Korda charts the beginning of book industry merger-mania not in the '70s but in 1959, when Donald Klopfer and Bennett Cerf first took Random House public, with S&S following soon after. He sees a sneakeroo Golden Age in the '70s anyway, just because "there was no thick layer of management and bureaucracy" causing editors to lie their heads off on profit-and-loss statements. This kept them separate from the commercialism and bottom-line thinking that so changed the marketing forces of every "owned" publishing house.

Of course the worst was to come, slithering in with pernicious timing: "It was always a common joke among publishing people that 'this would be a great business if it weren't for writers,' " he writes, "but by the mid-70s publishing was beginning to be run by people who at heart believed that and included editors as well." Today they'd even kick out the columnists.



So: Is it a pipe dream that independents are about to make the Comeback of the Century (see #57)? Is the honeymoon over for the chains and Amazon? Let's listen:

"By any measure, Barnes & Noble is a distant #2 on the web, and it's pretty obvious when you shop the B&N site why. It doesn't have the same energy or excitement [as Amazon]. Its 'Featured Title' doesn't tell me much except that the publisher ponied up to be the feature. [There's not the] same intuitive understanding about why people might want to buy the book. It's not really as busy a screen, but . . . maybe not as rich either."

So spoketh the marvelously wise and hip and humorous Gary Swisher, who conducted one of the best bookseller workshops at this year's BookExpo, this one sponsored by the National Association of College Stores. Part of the fun of BEA is buying the tapes of the panels you missed and driving around listening to them after the fact - and in this case taking furious notes off the three audiotapes of the NACS proceedings (available at 1-800-810-TAPE).

About Borders, said Swisher, "you see the same problem." Too dull, he felt. The site drives customers away. "Here I am in the card file of the library . . . just a lot of text, not a lot of options, not even intuitive. It's just not happening . . ."

As to Amazon, Swisher believes people no longer buy the baloney (my word) of "Customer Comments," which seem "powerful," perhaps because "Amazon believes it's building community, but they suck. They're terrible. It's great to envision this world of intelligent readers sharing opinions, but most of it is really babble . . .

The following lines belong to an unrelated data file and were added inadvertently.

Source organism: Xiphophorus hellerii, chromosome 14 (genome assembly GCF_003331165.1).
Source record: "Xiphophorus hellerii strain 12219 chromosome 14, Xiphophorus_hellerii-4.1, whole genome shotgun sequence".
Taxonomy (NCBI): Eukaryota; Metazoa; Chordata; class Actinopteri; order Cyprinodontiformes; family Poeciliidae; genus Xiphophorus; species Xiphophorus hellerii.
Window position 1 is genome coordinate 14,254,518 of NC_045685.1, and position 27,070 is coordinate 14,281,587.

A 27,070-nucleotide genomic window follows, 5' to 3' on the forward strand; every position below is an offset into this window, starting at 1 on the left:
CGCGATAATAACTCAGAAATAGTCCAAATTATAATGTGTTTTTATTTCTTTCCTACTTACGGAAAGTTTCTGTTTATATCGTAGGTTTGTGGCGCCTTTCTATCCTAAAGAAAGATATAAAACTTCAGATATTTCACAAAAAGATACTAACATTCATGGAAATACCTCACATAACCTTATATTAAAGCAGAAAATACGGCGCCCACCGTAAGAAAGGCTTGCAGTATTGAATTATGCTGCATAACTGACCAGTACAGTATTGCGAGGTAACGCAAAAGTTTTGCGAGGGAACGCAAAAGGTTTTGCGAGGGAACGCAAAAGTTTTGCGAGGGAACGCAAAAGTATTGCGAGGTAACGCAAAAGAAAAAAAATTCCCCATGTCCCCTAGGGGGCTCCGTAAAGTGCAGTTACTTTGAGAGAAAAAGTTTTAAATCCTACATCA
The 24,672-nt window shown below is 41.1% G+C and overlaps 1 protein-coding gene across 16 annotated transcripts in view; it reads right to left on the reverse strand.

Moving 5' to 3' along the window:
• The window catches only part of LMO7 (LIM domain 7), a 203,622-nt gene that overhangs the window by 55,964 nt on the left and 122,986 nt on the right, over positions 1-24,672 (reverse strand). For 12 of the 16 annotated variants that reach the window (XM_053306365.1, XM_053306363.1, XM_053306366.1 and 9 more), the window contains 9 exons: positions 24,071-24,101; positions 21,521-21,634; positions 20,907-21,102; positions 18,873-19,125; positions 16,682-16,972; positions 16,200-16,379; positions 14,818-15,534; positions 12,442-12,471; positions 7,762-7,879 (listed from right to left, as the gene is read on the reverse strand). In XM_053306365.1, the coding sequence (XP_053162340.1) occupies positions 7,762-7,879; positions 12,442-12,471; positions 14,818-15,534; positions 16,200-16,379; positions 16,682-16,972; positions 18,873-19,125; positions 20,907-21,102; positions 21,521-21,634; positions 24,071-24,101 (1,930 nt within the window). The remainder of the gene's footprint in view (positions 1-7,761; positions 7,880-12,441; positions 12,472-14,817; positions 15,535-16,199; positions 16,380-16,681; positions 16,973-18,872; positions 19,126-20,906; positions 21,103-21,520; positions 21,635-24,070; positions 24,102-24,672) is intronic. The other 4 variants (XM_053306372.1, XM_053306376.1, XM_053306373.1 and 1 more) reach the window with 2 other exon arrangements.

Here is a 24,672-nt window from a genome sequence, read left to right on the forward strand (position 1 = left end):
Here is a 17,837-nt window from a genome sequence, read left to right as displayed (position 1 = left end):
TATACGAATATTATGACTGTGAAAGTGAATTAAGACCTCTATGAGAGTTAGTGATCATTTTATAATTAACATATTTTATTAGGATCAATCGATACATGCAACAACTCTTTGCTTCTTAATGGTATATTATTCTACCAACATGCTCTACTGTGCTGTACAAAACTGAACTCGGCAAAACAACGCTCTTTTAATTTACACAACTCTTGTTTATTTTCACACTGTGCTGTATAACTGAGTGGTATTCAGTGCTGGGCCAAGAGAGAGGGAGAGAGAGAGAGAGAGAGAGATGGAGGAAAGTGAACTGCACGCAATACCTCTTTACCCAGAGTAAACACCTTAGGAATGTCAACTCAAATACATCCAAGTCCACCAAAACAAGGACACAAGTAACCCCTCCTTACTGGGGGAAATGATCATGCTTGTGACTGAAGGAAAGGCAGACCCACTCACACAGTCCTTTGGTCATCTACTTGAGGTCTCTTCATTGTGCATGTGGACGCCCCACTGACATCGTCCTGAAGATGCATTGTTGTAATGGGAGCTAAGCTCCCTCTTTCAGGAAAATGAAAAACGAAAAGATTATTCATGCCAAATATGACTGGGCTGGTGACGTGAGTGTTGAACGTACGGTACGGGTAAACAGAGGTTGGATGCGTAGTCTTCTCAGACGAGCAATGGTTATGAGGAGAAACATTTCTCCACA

"[I]f you want a treat, check out the hardcore science fiction titles: You'll find maybe 472 Customer Comments for one novel, but most of of them are like a flame war betwen two guys: 'No! No! You missed it!' 'No! No! YOU missed it!' So much for fostering community."

So the bloom is off the chains and Amazon on that selfsame Internet where independents have their greatest chance to succeed today, Swisher believes: "You don't need to know much about technology" to get your store on the web, he says. "If you can type, you can win."

Of course, Swisher was talking to college-store booksellers about the sales of general books, but many of his comments can be applied to trade stores as well: "We have a leg up on the web," he said. "We know what our customers want far better than the big-box Internet dealer who's got a zillion different customers scattered in all directions."

What is the "look, tone, mission, message" of your brick-and-mortar store? Put that on the web; make a relationship between the physical and virtual store; don't think of the website as a different business.

As to branding and marketing, here's a thought for trade booksellers to chew on: "College students are spending tens of thousands of dollars a year building an affiliation with the 'brand' you already have - the campus. You don't need a million-dollar branding campaign; you just need to [move into] the branding that's already going on."